Sustainability takes center stage at Green Day


Courtesy of Vivian Coraci/Art Director

Michelle Grinberg, Contributing Writer

Upper Division (UD) students and faculty hosted and attended Green Day workshops ranging from pollution to plant propagation last Friday. The event, organized by Green HM, aimed to raise awareness about individual and community efforts to improve sustainability, Co-President Nia Huff (11) said.

UD history teacher and Green HM faculty advisor Dr. Ellen Bales stressed the importance of having a space in which the school community can hold conversations about climate change. Bales chose to attend a workshop centered on the correlation between COVID-19 and carbon emissions. “Although the pandemic has led to a significant reduction in carbon emissions it is not a sustainable way to address climate change,” she said. “We need systematic change to make a lasting impact.” 

One goal of the Green Day workshops was to debunk commonly accepted myths about the environment, Anusha Kumar (9) said. Kumar, who led a workshop on the impact that electric vehicles (EVs) have on the environment, created this workshop to show students that increased use of EVs is not necessarily the solution to gasoline emissions. “I thought, ‘What’s so special about electric cars that make them emission-free?’” she said. “I started researching them, and found that they still have a significant amount of emissions.”

Around 30 people attended Aaron Saroken’s (9) workshop entitled “Sustainability in Sports.” “The turnout was definitely unexpected, but I was very happy that so many people cared about this cause,” he said. Saroken hoped to educate other athletes on waste reduction practices. At practice, he often sees trash scattered along Alumni Field, Saroken said. “Small adjustments to everyday habits can have a meaningful impact on the climate.”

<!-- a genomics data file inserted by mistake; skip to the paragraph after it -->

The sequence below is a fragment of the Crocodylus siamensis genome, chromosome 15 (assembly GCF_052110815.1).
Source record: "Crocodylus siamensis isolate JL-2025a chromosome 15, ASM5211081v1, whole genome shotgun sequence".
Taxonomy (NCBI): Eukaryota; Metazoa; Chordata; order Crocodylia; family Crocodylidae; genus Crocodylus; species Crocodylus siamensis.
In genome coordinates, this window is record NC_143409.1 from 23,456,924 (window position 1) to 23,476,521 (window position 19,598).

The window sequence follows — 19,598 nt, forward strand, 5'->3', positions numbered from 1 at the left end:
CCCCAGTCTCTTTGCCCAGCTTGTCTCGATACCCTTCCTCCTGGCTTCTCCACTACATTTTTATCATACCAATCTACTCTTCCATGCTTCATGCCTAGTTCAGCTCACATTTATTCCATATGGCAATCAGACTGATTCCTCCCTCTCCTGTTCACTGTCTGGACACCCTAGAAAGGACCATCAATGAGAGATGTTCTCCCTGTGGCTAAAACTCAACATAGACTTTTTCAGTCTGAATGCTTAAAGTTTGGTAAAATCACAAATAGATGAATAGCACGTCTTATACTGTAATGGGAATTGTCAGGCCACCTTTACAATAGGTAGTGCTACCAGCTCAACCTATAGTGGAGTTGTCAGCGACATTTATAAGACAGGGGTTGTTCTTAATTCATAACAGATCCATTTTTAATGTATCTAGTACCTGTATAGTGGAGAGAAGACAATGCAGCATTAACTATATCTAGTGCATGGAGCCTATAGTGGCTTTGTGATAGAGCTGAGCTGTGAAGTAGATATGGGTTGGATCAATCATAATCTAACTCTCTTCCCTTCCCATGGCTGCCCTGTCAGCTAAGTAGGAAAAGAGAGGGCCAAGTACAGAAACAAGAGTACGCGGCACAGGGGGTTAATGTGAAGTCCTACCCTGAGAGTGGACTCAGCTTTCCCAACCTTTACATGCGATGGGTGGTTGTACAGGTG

After Saroken presented his slideshow, attendees posed questions, Clio Rao (12) said. “It broke out into a really lively discussion where the audience steered the conversation,” she said. “They were especially interested in these seaweed capsules which can replace water bottles.”

To efficiently work towards a green future, large corporations must become more sustainable, UD English teacher Rebecca Bahr said. Bahr attended a workshop run by Madlyn Yoon (12) and Maya Westra (12) that offered creative solutions to hold companies accountable for their environmental practices, she said. “Especially for rising young adults as they think about graduating and, having money, a lot of people are interested in the stock market and it was interesting to see how that tied into the environment,” she said.

Huff and Co-Presidents Tyler Rosenberg (11) and Madlyn Yoon (12) began planning for Green Day two months ago. At the club’s meetings, members brainstormed ideas for workshops, although non-members were also welcome to host workshops, Huff said.

Throughout the planning process, the club faced logistical challenges, such as getting the school administration’s approval for the event and finding enough faculty members to supervise workshops, Huff said. However, the main worry was student engagement with the day, she said.

Club members were concerned about garnering enough interest in hosting workshops, Rosenberg said. “We wanted to have at least one day of workshops and were worried that we wouldn’t have enough people to fill all the spots,” she said. “Luckily, we had so much interest we had to double down on periods.”

While workshops in past years were held over the course of a week, the club opted to host only a single day of workshops this year in order to increase engagement and student involvement, Huff said. Though, this decision turned out to be a blessing in disguise, she said. “One day is very focused,” she said. “When it’s over the course of a week, it’s hard to get the turnout from the student body,” she said. Huff hopes that the event will remain one day long in future years. 

Next year, Huff hopes to host an assembly about Green Day and make participation in workshops mandatory, she said. “We would love to possibly have an event like a mandatory Green Day or something of a higher magnitude, but overall Green Day was a success,” she said.